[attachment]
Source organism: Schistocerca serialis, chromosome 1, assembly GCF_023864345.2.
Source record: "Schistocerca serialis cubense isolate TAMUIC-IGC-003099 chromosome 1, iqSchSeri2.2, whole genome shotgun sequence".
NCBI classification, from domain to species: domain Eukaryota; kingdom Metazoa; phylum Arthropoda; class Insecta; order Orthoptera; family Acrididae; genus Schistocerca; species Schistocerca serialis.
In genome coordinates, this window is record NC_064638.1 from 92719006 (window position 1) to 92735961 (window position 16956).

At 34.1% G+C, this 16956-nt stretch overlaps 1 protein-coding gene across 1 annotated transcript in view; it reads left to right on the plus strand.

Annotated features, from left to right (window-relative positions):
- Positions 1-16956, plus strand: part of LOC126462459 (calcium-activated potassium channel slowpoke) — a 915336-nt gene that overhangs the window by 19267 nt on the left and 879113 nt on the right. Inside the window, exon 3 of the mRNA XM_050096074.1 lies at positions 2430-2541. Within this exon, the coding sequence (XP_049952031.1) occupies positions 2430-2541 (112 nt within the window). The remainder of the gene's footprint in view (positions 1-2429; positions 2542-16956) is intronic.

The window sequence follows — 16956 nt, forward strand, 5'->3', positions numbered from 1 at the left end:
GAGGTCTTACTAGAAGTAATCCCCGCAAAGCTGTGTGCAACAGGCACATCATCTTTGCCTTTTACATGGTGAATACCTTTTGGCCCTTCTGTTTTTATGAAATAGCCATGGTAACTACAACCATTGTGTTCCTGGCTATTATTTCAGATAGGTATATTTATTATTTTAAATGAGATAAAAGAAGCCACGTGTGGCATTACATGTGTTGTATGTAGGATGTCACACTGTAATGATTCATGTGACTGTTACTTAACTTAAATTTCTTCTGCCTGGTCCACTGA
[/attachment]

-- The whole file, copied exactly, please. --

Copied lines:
Source organism: Schistocerca serialis, chromosome 1, assembly GCF_023864345.2.
Source record: "Schistocerca serialis cubense isolate TAMUIC-IGC-003099 chromosome 1, iqSchSeri2.2, whole genome shotgun sequence".
NCBI classification, from domain to species: domain Eukaryota; kingdom Metazoa; phylum Arthropoda; class Insecta; order Orthoptera; family Acrididae; genus Schistocerca; species Schistocerca serialis.
In genome coordinates, this window is record NC_064638.1 from 92719006 (window position 1) to 92735961 (window position 16956).

At 34.1% G+C, this 16956-nt stretch overlaps 1 protein-coding gene across 1 annotated transcript in view; it reads left to right on the plus strand.

Annotated features, from left to right (window-relative positions):
- Positions 1-16956, plus strand: part of LOC126462459 (calcium-activated potassium channel slowpoke) — a 915336-nt gene that overhangs the window by 19267 nt on the left and 879113 nt on the right. Inside the window, exon 3 of the mRNA XM_050096074.1 lies at positions 2430-2541. Within this exon, the coding sequence (XP_049952031.1) occupies positions 2430-2541 (112 nt within the window). The remainder of the gene's footprint in view (positions 1-2429; positions 2542-16956) is intronic.

The window sequence follows — 16956 nt, forward strand, 5'->3', positions numbered from 1 at the left end:
GAGGTCTTACTAGAAGTAATCCCCGCAAAGCTGTGTGCAACAGGCACATCATCTTTGCCTTTTACATGGTGAATACCTTTTGGCCCTTCTGTTTTTATGAAATAGCCATGGTAACTACAACCATTGTGTTCCTGGCTATTATTTCAGATAGGTATATTTATTATTTTAAATGAGATAAAAGAAGCCACGTGTGGCATTACATGTGTTGTATGTAGGATGTCACACTGTAATGATTCATGTGACTGTTACTTAACTTAAATTTCTTCTGCCTGGTCCACTGA